Squillace Castle

Squillace, Italy

Squillace Castle was built on the ruins of a monastery when the Normans conquered Squillace in 1044. Throughout the years it was conquered and ruled by various families – one of which being the Borgia family. The Borgia family was an Italian-Spanish noble family that become prominent during the Italian Renaissance. Between 1494 and 1735, Squillace was governed by the Borgia Princes.

In 1793, an earthquake severely damaged parts of the castle but that didn’t stop King Giuseppe Bonaparte (Napoleon’s older brother – the King of Naples and Sicily, and later King of Spain), from turning the castle into a prison which remained this way until 1978.

At this point, the castle began its restoration and the results can be seen today. It doesn’t have the appearance of its original structure but there is an interesting mesh of architectural structures giving the castle its unique look. The exterior of the castle is made up of two towers – one of which is cylindrical while they other is polygonal. The main entrance has the Borgia family coat of arms proudly displayed and around the piazza there are still remnants of the outer walls.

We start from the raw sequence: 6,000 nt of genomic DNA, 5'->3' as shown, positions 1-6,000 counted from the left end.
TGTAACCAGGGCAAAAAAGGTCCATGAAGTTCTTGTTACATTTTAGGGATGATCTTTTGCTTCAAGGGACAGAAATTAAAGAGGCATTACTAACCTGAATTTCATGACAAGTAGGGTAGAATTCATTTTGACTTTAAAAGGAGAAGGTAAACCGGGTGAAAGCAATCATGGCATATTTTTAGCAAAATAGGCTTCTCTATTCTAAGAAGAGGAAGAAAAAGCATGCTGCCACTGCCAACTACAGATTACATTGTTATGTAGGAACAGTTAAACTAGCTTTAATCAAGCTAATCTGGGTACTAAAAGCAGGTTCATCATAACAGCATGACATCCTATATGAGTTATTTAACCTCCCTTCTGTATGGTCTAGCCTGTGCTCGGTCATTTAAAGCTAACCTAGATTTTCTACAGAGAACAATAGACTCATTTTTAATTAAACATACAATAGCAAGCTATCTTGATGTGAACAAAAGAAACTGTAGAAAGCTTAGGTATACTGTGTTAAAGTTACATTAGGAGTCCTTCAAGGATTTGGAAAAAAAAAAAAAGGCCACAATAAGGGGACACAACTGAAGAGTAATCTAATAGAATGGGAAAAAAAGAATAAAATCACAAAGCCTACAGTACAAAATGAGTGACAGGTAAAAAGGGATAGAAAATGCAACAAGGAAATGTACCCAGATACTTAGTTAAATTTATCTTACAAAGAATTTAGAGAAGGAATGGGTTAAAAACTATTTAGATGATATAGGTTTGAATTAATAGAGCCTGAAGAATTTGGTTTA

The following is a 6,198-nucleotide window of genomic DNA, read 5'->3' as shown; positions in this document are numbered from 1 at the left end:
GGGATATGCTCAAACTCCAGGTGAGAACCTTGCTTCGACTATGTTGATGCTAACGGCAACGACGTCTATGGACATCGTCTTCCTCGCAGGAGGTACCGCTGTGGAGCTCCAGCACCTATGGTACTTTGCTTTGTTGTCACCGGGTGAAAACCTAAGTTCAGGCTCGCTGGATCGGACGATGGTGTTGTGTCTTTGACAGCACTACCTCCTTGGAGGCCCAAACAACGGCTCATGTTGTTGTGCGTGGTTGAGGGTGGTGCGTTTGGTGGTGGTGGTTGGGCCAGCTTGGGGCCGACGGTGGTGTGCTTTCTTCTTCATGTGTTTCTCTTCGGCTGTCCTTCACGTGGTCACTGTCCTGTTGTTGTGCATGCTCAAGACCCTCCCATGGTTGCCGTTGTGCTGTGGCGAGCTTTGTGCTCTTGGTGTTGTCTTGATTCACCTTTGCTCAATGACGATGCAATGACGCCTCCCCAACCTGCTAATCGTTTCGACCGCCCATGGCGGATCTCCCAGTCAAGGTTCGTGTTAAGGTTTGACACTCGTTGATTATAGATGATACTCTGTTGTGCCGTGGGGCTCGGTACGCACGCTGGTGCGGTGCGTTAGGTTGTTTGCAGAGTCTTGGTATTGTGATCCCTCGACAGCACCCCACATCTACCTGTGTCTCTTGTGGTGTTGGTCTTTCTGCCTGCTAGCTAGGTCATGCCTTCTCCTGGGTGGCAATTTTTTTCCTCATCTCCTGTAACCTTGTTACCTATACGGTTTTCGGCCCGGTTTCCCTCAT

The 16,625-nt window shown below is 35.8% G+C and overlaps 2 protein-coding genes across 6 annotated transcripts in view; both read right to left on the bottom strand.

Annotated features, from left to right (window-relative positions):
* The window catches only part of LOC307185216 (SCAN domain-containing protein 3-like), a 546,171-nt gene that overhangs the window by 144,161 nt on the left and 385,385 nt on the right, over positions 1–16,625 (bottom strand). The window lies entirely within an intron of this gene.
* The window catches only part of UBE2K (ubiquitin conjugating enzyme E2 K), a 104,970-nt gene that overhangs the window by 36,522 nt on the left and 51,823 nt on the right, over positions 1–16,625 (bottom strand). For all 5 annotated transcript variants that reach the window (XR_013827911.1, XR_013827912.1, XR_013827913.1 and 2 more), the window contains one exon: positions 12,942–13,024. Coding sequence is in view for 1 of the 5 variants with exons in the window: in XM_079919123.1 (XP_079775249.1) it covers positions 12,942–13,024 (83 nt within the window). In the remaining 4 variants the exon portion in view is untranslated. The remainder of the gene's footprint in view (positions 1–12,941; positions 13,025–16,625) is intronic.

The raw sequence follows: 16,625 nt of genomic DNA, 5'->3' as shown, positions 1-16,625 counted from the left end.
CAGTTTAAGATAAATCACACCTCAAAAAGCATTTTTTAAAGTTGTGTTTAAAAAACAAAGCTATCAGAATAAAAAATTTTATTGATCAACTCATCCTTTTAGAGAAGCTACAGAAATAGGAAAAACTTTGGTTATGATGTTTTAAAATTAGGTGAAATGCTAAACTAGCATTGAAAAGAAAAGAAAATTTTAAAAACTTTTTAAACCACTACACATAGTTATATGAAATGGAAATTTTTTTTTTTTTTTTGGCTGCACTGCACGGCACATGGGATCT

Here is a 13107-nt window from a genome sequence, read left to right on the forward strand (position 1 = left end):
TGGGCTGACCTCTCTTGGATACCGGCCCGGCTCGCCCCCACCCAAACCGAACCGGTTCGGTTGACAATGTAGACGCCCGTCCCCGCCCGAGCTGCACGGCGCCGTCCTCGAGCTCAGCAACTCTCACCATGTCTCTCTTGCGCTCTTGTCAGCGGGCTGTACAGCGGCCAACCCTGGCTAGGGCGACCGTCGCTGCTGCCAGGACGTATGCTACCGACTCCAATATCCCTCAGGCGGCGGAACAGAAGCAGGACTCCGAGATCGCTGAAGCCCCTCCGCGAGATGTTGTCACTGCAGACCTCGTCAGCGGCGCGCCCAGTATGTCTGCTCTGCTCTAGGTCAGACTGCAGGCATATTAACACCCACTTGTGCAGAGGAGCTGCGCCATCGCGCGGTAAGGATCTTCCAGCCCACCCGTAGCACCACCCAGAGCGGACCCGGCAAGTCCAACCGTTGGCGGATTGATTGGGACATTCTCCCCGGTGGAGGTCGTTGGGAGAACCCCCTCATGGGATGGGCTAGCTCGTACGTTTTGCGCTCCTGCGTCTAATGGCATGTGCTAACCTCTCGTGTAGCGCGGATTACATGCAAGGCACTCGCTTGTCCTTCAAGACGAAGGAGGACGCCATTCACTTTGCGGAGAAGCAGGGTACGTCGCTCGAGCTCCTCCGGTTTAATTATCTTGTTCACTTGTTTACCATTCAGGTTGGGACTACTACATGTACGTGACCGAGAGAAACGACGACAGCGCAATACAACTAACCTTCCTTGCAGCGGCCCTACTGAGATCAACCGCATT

During renovations in 1994, two mysterious and infamous guests were discovered. Two skeletons were unearthed in the polygonal tower wrapped in a tender eternal embrace. They date back to anywhere between 1200 and 1300 AD.

What intrigued researchers the most was not only their position but the fact that the skeletons didn’t appear to be local people. There is still much debate on who these “two lovers” are and what led to their sad fate – perhaps we will never know.

In the meantime, you can visit the small museum and see these mysterious guests on display with other artifacts that were found during the excavation.



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Founded: 1044
Category: Castles and fortifications in Italy


4.3/5 (based on Google user reviews)

User Reviews

Giandomenico Stumpo (2 years ago)
Awesome castle
Darren Blanks (2 years ago)
Good historic castle from Italy's past but could have been tidier as lots of rubbish and messy inside the castle grounds.
Katherine Cubello (3 years ago)
Great place the talk was very interesting not a great deal to walk around but worth a visit.
Lynn Badger (3 years ago)
The castle was unfortunately closed when we visited but we did catch the Monday market and looked in some of the ceramic shops. A lovely hill town.
Cutter Merhi (4 years ago)
Incredible history. Beautilful castle and spectacular views.
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